UK DEFENCE – POST SDSR REVIEW – WILL PR12 SETTLEMENT CONFIRM LESSONS HAVE BEEN LEARNED?
By Howard Wheeldon, FRAeS, Wheeldon Strategic Advisory Ltd.
19 Mar 12. Given that Parliament will rise for the Easter recess on March 27th and that the April 16th return date will coincide with the beginning of the three week long local election purdah it is generally expected that the Secretary of State for Defence will announce long awaited details of the PR12 settlement a week from now on Monday the 26th January.
‘PR’ – A Term That In This Case Flatters To Deceive
In MoD speak the term ‘PR’ or ‘Planning Round’ is used to describe the annual budget settlement process. Apart from being an attempt to balance the annual MoD budget the underlying objective from both government and military perspective is that the settlement process will prioritise, optimise and decide spending options together with which capability and equipment elements will be funded that year. The annual ‘Planning Round’ settlement can for the various parties involved be a virtual feast of heated argument and debate between all the various parties concerned. In the past agreeing priorities of spend has frequently been known to cause friction between the three armed forces chiefs. Given the questionable manner that UK governments now decide defence strategy and policy fundamental disagreements between the three armed forces on budget priorities and requirement is likely to be an ongoing part of defence debate process.
However, it must be said that commitment of all three armed forces chiefs and their respective teams of senior officers with regard to delivery of what is finally agreed has and never will be questioned. Hard though it has been over the past year for the Chief of the Air Staff and First Sea Lord to oversee such large scale cuts in manpower and front line force capability at the same time as playing a significant role in the NATO led mission in Libya, maintaining the larger call of UK defence needs and the full NATO requirement the primary part of the task that government set them as a result of SDSR 2010 has now been achieved.
Parallel to decisions relating to the 2010 Strategic Defence and Security Review (SDSR) the Government also implemented a range of structural and organisational reforms at the MoD. Amongst the many ‘Defence Reform’ recommendations already implemented one has been that each of the three service chiefs would in future be responsible and accountable for their own individual budgets. In the direct wake of SDSR last years’ PR11 settlement process was to be the cause of much serious disagreement and angst among the three service chiefs.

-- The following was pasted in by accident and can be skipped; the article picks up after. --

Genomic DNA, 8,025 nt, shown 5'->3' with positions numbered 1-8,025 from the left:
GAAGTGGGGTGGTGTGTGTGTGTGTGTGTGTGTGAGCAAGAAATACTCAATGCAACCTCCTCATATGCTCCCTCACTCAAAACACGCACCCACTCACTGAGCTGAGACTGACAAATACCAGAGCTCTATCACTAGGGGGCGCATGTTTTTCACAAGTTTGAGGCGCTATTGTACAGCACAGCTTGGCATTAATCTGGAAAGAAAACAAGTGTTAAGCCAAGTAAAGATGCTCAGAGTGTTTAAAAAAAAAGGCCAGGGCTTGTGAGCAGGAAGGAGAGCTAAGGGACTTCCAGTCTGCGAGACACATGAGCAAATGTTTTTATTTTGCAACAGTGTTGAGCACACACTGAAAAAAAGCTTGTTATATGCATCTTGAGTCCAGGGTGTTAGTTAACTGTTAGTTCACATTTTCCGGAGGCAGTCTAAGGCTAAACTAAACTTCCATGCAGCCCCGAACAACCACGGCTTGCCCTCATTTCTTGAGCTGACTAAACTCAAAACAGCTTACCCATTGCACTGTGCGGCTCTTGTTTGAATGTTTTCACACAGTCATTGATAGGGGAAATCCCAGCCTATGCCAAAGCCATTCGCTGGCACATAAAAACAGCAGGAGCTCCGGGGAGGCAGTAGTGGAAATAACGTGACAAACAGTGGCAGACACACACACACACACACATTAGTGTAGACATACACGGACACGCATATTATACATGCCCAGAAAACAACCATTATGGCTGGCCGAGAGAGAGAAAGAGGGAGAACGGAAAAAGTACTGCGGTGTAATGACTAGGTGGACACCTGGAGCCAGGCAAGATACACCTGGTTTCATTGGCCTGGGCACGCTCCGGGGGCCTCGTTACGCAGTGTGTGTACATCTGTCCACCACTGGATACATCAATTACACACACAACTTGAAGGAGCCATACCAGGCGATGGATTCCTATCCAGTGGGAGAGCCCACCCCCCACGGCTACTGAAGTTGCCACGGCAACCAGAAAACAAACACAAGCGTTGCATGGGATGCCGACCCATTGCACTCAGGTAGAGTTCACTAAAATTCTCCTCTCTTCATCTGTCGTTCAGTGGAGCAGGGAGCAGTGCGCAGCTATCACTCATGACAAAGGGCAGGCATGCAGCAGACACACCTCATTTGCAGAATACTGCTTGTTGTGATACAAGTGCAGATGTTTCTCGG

Both in theory and practice the ‘Planning Round’ settlement process is supposed to be a review that ensures commitment will match agreed financial resources. It has not always been that way of course and despite the natural loathing than many of us had for SDSR there is no doubt that the government was obliged to get to grips with an unacceptable £38bn black hole in defence spend. The ‘Planning Round’ settlement process does attempt to formulate defence policy and strategy of course, that process being reserved and defined these days through a combinations of factors that include personal involvement of the Prime Minister, Cabinet Office, Treasury and the National Security Council.
In the wake of the 2010 SDSR the most dramatic change in terms of release of front line defence assets fell into the PR11 settlement whilst manpower and other significant changes to the defence portfolio would be spread over the following three years. There can though be little doubt that SDSR struck particularly hard on Royal Air Force and Royal Navy equipment and front line force capability and that the accusations that the government went too far in cutting UK defence capability are well founded. In the seventeen months that followed the SDSR announcement large scale change in manpower and as